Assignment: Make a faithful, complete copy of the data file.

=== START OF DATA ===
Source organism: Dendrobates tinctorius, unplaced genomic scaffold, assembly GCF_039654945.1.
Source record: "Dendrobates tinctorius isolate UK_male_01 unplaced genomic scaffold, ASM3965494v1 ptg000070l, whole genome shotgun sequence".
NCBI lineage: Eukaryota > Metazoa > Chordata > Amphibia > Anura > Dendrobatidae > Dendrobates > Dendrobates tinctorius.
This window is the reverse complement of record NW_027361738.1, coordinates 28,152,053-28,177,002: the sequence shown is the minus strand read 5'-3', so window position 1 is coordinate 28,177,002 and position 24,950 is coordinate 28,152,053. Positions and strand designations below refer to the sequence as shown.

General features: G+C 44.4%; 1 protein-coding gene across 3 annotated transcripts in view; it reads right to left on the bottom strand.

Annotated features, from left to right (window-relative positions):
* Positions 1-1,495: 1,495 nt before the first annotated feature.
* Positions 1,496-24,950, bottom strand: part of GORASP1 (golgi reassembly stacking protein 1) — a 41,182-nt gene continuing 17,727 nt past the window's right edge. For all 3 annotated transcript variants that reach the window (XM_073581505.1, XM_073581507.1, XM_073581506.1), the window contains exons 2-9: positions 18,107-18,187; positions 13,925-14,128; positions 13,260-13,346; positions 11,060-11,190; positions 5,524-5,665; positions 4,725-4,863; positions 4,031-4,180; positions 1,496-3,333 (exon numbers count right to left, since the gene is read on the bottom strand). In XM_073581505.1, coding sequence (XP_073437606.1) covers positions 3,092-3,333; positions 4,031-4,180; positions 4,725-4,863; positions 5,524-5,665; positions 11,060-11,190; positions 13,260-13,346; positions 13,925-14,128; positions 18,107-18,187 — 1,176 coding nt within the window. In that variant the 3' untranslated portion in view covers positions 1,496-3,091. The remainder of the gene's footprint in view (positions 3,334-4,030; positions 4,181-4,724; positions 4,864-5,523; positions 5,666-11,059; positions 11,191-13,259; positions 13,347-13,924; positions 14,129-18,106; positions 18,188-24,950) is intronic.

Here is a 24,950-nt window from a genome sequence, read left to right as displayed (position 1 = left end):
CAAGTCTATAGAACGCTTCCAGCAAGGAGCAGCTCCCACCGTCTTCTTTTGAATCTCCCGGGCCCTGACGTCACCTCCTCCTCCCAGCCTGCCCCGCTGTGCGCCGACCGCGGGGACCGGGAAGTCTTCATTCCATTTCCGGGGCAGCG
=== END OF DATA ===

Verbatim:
Source organism: Dendrobates tinctorius, unplaced genomic scaffold, assembly GCF_039654945.1.
Source record: "Dendrobates tinctorius isolate UK_male_01 unplaced genomic scaffold, ASM3965494v1 ptg000070l, whole genome shotgun sequence".
NCBI lineage: Eukaryota > Metazoa > Chordata > Amphibia > Anura > Dendrobatidae > Dendrobates > Dendrobates tinctorius.
This window is the reverse complement of record NW_027361738.1, coordinates 28,152,053-28,177,002: the sequence shown is the minus strand read 5'-3', so window position 1 is coordinate 28,177,002 and position 24,950 is coordinate 28,152,053. Positions and strand designations below refer to the sequence as shown.

General features: G+C 44.4%; 1 protein-coding gene across 3 annotated transcripts in view; it reads right to left on the bottom strand.

Annotated features, from left to right (window-relative positions):
* Positions 1-1,495: 1,495 nt before the first annotated feature.
* Positions 1,496-24,950, bottom strand: part of GORASP1 (golgi reassembly stacking protein 1) — a 41,182-nt gene continuing 17,727 nt past the window's right edge. For all 3 annotated transcript variants that reach the window (XM_073581505.1, XM_073581507.1, XM_073581506.1), the window contains exons 2-9: positions 18,107-18,187; positions 13,925-14,128; positions 13,260-13,346; positions 11,060-11,190; positions 5,524-5,665; positions 4,725-4,863; positions 4,031-4,180; positions 1,496-3,333 (exon numbers count right to left, since the gene is read on the bottom strand). In XM_073581505.1, coding sequence (XP_073437606.1) covers positions 3,092-3,333; positions 4,031-4,180; positions 4,725-4,863; positions 5,524-5,665; positions 11,060-11,190; positions 13,260-13,346; positions 13,925-14,128; positions 18,107-18,187 — 1,176 coding nt within the window. In that variant the 3' untranslated portion in view covers positions 1,496-3,091. The remainder of the gene's footprint in view (positions 3,334-4,030; positions 4,181-4,724; positions 4,864-5,523; positions 5,666-11,059; positions 11,191-13,259; positions 13,347-13,924; positions 14,129-18,106; positions 18,188-24,950) is intronic.

Here is a 24,950-nt window from a genome sequence, read left to right as displayed (position 1 = left end):
CAAGTCTATAGAACGCTTCCAGCAAGGAGCAGCTCCCACCGTCTTCTTTTGAATCTCCCGGGCCCTGACGTCACCTCCTCCTCCCAGCCTGCCCCGCTGTGCGCCGACCGCGGGGACCGGGAAGTCTTCATTCCATTTCCGGGGCAGCG